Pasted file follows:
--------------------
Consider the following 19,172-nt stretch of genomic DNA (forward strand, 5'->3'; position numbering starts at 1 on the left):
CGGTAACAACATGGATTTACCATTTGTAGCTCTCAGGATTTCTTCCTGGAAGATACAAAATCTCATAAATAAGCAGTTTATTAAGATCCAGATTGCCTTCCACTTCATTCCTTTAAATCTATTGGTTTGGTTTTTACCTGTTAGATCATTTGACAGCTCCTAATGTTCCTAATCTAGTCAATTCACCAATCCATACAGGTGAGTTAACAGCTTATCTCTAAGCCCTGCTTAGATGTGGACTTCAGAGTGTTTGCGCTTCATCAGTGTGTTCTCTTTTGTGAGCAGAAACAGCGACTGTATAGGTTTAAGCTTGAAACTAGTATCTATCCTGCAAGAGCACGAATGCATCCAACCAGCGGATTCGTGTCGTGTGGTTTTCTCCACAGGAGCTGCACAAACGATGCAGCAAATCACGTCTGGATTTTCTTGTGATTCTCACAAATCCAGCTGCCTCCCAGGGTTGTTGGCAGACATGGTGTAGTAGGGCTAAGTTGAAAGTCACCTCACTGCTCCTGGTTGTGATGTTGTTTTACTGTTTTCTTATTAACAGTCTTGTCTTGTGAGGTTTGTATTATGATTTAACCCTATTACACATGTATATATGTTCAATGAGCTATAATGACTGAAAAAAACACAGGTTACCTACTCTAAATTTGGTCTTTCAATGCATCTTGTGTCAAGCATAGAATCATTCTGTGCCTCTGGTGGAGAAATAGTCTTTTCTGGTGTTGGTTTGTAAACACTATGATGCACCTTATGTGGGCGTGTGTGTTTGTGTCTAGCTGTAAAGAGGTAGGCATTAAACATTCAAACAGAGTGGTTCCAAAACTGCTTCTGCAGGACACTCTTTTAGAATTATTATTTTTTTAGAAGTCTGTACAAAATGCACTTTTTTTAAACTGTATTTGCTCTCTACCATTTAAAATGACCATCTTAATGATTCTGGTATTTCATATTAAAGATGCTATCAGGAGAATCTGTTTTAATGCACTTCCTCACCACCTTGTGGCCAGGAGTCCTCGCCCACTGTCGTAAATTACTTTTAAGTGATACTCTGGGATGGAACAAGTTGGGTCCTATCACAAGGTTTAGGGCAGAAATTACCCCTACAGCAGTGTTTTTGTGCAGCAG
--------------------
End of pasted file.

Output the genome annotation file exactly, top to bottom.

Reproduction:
Consider the following 19,172-nt stretch of genomic DNA (forward strand, 5'->3'; position numbering starts at 1 on the left):
CGGTAACAACATGGATTTACCATTTGTAGCTCTCAGGATTTCTTCCTGGAAGATACAAAATCTCATAAATAAGCAGTTTATTAAGATCCAGATTGCCTTCCACTTCATTCCTTTAAATCTATTGGTTTGGTTTTTACCTGTTAGATCATTTGACAGCTCCTAATGTTCCTAATCTAGTCAATTCACCAATCCATACAGGTGAGTTAACAGCTTATCTCTAAGCCCTGCTTAGATGTGGACTTCAGAGTGTTTGCGCTTCATCAGTGTGTTCTCTTTTGTGAGCAGAAACAGCGACTGTATAGGTTTAAGCTTGAAACTAGTATCTATCCTGCAAGAGCACGAATGCATCCAACCAGCGGATTCGTGTCGTGTGGTTTTCTCCACAGGAGCTGCACAAACGATGCAGCAAATCACGTCTGGATTTTCTTGTGATTCTCACAAATCCAGCTGCCTCCCAGGGTTGTTGGCAGACATGGTGTAGTAGGGCTAAGTTGAAAGTCACCTCACTGCTCCTGGTTGTGATGTTGTTTTACTGTTTTCTTATTAACAGTCTTGTCTTGTGAGGTTTGTATTATGATTTAACCCTATTACACATGTATATATGTTCAATGAGCTATAATGACTGAAAAAAACACAGGTTACCTACTCTAAATTTGGTCTTTCAATGCATCTTGTGTCAAGCATAGAATCATTCTGTGCCTCTGGTGGAGAAATAGTCTTTTCTGGTGTTGGTTTGTAAACACTATGATGCACCTTATGTGGGCGTGTGTGTTTGTGTCTAGCTGTAAAGAGGTAGGCATTAAACATTCAAACAGAGTGGTTCCAAAACTGCTTCTGCAGGACACTCTTTTAGAATTATTATTTTTTTAGAAGTCTGTACAAAATGCACTTTTTTTAAACTGTATTTGCTCTCTACCATTTAAAATGACCATCTTAATGATTCTGGTATTTCATATTAAAGATGCTATCAGGAGAATCTGTTTTAATGCACTTCCTCACCACCTTGTGGCCAGGAGTCCTCGCCCACTGTCGTAAATTACTTTTAAGTGATACTCTGGGATGGAACAAGTTGGGTCCTATCACAAGGTTTAGGGCAGAAATTACCCCTACAGCAGTGTTTTTGTGCAGCAG